COLUMBIA — John Locker will be busy this weekend at Walton Stadium. Aside from competing in the sprints and jumps in the Show-Me State Games' track and field events, he will have to keep tabs on four generations of his family that will also be competing at the venue.
He will need to check on his 12-year-old granddaughter Paige Locker's progress in the long jump. He will need to know the distances his 15-year-old daughter Cori Locker throws in the javelin, shot and discus. He will be there to lend support for his inlaws Bob and Virginia Finuf in the 1500-meter walk. During all that, he will have to find time to cheer on his wife, Marge Locker.
Moving from place to place is nothing new for John Locker, 54. His mother's seven marriages forced him to move often, and he attended 13 different schools before moving to Arizona. Involvement in any type of organized athletics was nearly impossible.
“We never settled down, said John Locker, who now lives in Ludlow, Mo. "By the time we’d get into a school district, something would happen with my mom and we’d move.”
John Locker didn’t seem to notice the absence of sports, a central part of some children’s lives. Going to class was the extent of his involvement at school. With the addition of a new environment every couple months, athletics never fit into the equation. The absence of a lasting father figure meant little motivation for competition.
After moving to Arizona at age 15, John Locker gave basketball a try as a high school freshman. Having to hitch rides with an uncooperative junior gave John Locker the wrong vibes and he eventually stopped showing up. Everywhere he turned the decision slowly became obvious. Making friends was hard. There was no support at home for his education. Despite good grades and a clean disciplinary history, John Locker dropped out of high school after his sophomore year and enlisted in the Army.
“I wasn’t around it (sports) in the first place, so I didn’t even realize it,” John Locker said. “It was a foreign world.”
Until he got married. Athletics came easy for his wife, who had represented Highlands (Kansas) Community College in national competition in volleyball, javelin and softball. Getting her immediate family involved was a no-brainer.
“At times I took sports for granted,” said Marge Locker, 51. “Looking at John’s past makes you appreciate it.”
Now, Marge Locker is a Show-Me State Games veteran. She has competed in every year of the games except one that she sat out while she was pregnant. And the family has followed, with John Locker first taking to the track 13 years ago. Once Marge Locker's parents moved to Missouri from Topeka, Kansas, Marge Locker got them in on the Show-Me Games, too.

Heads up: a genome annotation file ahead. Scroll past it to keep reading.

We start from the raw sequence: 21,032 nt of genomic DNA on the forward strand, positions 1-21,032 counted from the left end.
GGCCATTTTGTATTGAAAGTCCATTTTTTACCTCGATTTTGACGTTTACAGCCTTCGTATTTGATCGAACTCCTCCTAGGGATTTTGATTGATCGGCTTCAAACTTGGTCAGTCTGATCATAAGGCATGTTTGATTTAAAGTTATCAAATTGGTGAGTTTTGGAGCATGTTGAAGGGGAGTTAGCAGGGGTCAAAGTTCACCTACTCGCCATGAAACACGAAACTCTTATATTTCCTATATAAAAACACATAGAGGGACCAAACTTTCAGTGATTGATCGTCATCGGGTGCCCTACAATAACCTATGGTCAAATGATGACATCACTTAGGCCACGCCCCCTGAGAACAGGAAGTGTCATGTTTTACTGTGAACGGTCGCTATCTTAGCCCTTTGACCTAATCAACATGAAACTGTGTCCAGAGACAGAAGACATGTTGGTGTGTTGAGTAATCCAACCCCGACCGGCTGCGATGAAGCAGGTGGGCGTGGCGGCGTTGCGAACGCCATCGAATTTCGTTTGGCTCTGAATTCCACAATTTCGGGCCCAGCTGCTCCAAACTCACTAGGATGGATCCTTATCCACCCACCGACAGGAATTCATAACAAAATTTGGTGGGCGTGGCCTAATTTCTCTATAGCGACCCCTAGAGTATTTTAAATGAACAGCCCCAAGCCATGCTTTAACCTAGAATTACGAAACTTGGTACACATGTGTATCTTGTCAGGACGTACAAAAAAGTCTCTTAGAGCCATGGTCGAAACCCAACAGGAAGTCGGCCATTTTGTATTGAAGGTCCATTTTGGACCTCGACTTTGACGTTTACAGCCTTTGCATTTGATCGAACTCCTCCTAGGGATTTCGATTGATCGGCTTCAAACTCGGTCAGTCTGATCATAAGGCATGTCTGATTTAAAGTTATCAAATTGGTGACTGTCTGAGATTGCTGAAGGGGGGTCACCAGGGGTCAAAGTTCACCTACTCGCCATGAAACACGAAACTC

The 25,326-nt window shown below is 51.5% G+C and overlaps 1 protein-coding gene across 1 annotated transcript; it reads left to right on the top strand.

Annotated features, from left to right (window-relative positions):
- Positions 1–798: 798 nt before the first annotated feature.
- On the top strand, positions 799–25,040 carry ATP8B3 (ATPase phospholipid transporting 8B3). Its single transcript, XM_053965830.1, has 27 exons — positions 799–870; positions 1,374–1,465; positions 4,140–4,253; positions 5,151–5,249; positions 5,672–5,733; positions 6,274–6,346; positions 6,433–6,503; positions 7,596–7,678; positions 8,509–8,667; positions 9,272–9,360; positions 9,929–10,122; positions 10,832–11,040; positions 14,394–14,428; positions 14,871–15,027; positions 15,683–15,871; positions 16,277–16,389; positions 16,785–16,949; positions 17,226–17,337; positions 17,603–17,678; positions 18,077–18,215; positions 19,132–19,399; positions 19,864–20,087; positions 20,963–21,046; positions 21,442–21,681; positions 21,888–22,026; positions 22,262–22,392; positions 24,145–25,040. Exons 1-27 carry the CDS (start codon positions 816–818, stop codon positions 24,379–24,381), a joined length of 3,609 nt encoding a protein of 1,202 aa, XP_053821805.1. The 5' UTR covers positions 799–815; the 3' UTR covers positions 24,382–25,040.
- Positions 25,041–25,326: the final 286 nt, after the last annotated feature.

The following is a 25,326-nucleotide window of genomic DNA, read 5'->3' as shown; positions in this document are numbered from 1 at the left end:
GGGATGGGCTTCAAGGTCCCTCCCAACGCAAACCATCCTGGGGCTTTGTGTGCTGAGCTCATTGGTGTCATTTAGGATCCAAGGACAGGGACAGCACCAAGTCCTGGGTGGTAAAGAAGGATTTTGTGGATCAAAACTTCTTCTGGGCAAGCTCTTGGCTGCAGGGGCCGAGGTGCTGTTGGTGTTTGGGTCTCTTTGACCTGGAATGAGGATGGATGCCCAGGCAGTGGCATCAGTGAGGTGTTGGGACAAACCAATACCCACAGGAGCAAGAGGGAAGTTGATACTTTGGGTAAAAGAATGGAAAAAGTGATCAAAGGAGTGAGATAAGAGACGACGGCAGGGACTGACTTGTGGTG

Going back to school also helped John Locker discover athletics.
After leaving the service, John Locker resumed his academic career by earning his GED. The GI Bill paid for his associate degree from Wentworth Military Academy in Lexington, Mo. Then he earned a bachelor's degree from Missouri Western Sate College focusing on education. He earned a master’s degree in Education Administration from Central Missouri State University, then obtained a specialist certificate from Northwest State at Maryville that focused on being a superintendent.
He spent the next 26 years in education, a career including positions as a teacher, coach, principal and superintendent. Watching children compete as a teacher gave John Locker the drive to try athletics again. The Show-Me State Games gives him the opportunity.
“I’m living my childhood sports years in my 40s and 50s,” John Locker said. “Just like sports in school, you start to recognize people at these events. It gives you something to look forward to and catch up with people.”
For now, John Locker is thankful for this summer’s opportunity. He said he relishes the chance of having so much family around at one place and realizes how fortunate he is. This summer it's about more than just the games. It’s a whole family outing, a reunion of sorts.
“You never know when people will get out of it," John Locker said. "Whether if the kids become uninterested, or if people will get too old to do it. Right now, I’m just enjoying the moment.”
Marge Locker enjoyed her time practicing with her grandson Kaden Locker, 5, on his long jump. As he struggled to maximize distance and land on two feet, Marge Locker encouraged Kaden Locker to “stomp the bug!”
“The little kids are just so thrilled to get out on the track and be the center of attention, while others get such a joy out of moving and doing sport,” Marge Locker said. “It’s a special moment. I’m more worried about my parents than the grandkids. But watching my parents just giggle and laugh on the track will be a lot of fun.”